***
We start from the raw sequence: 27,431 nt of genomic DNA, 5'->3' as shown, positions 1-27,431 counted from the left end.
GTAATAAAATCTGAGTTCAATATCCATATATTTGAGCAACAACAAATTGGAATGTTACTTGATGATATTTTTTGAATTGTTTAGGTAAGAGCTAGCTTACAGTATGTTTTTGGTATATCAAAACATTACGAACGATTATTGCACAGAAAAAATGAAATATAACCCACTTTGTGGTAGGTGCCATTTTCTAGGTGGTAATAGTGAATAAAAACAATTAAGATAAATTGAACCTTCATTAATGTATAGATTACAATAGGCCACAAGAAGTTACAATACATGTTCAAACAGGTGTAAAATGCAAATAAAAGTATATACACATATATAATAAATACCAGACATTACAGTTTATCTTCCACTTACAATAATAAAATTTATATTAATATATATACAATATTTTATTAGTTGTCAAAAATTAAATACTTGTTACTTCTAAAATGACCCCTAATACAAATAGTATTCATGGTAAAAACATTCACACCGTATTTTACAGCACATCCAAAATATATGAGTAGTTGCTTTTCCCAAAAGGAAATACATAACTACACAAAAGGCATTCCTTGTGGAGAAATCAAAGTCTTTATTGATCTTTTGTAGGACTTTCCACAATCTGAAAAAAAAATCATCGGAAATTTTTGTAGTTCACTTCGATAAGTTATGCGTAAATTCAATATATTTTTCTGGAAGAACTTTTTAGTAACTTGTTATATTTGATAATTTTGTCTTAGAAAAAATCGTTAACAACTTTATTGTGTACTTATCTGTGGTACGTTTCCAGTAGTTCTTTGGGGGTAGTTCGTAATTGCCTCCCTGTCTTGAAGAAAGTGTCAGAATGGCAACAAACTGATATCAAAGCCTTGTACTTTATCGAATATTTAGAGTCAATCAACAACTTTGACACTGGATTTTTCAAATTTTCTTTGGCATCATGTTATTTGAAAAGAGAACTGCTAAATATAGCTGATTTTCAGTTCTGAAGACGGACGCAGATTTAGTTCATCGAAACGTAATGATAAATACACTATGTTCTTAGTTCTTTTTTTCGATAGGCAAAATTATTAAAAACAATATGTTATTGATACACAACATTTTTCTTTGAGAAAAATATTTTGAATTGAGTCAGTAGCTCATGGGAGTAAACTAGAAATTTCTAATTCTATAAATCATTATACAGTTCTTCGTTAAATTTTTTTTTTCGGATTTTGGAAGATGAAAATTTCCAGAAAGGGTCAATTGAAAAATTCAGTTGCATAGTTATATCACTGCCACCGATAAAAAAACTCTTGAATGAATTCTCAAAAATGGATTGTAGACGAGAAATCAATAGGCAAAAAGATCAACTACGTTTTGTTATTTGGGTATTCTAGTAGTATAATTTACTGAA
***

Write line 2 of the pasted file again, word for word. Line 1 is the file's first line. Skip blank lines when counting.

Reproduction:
GTAATAAAATCTGAGTTCAATATCCATATATTTGAGCAACAACAAATTGGAATGTTACTTGATGATATTTTTTGAATTGTTTAGGTAAGAGCTAGCTTACAGTATGTTTTTGGTATATCAAAACATTACGAACGATTATTGCACAGAAAAAATGAAATATAACCCACTTTGTGGTAGGTGCCATTTTCTAGGTGGTAATAGTGAATAAAAACAATTAAGATAAATTGAACCTTCATTAATGTATAGATTACAATAGGCCACAAGAAGTTACAATACATGTTCAAACAGGTGTAAAATGCAAATAAAAGTATATACACATATATAATAAATACCAGACATTACAGTTTATCTTCCACTTACAATAATAAAATTTATATTAATATATATACAATATTTTATTAGTTGTCAAAAATTAAATACTTGTTACTTCTAAAATGACCCCTAATACAAATAGTATTCATGGTAAAAACATTCACACCGTATTTTACAGCACATCCAAAATATATGAGTAGTTGCTTTTCCCAAAAGGAAATACATAACTACACAAAAGGCATTCCTTGTGGAGAAATCAAAGTCTTTATTGATCTTTTGTAGGACTTTCCACAATCTGAAAAAAAAATCATCGGAAATTTTTGTAGTTCACTTCGATAAGTTATGCGTAAATTCAATATATTTTTCTGGAAGAACTTTTTAGTAACTTGTTATATTTGATAATTTTGTCTTAGAAAAAATCGTTAACAACTTTATTGTGTACTTATCTGTGGTACGTTTCCAGTAGTTCTTTGGGGGTAGTTCGTAATTGCCTCCCTGTCTTGAAGAAAGTGTCAGAATGGCAACAAACTGATATCAAAGCCTTGTACTTTATCGAATATTTAGAGTCAATCAACAACTTTGACACTGGATTTTTCAAATTTTCTTTGGCATCATGTTATTTGAAAAGAGAACTGCTAAATATAGCTGATTTTCAGTTCTGAAGACGGACGCAGATTTAGTTCATCGAAACGTAATGATAAATACACTATGTTCTTAGTTCTTTTTTTCGATAGGCAAAATTATTAAAAACAATATGTTATTGATACACAACATTTTTCTTTGAGAAAAATATTTTGAATTGAGTCAGTAGCTCATGGGAGTAAACTAGAAATTTCTAATTCTATAAATCATTATACAGTTCTTCGTTAAATTTTTTTTTTCGGATTTTGGAAGATGAAAATTTCCAGAAAGGGTCAATTGAAAAATTCAGTTGCATAGTTATATCACTGCCACCGATAAAAAAACTCTTGAATGAATTCTCAAAAATGGATTGTAGACGAGAAATCAATAGGCAAAAAGATCAACTACGTTTTGTTATTTGGGTATTCTAGTAGTATAATTTACTGAA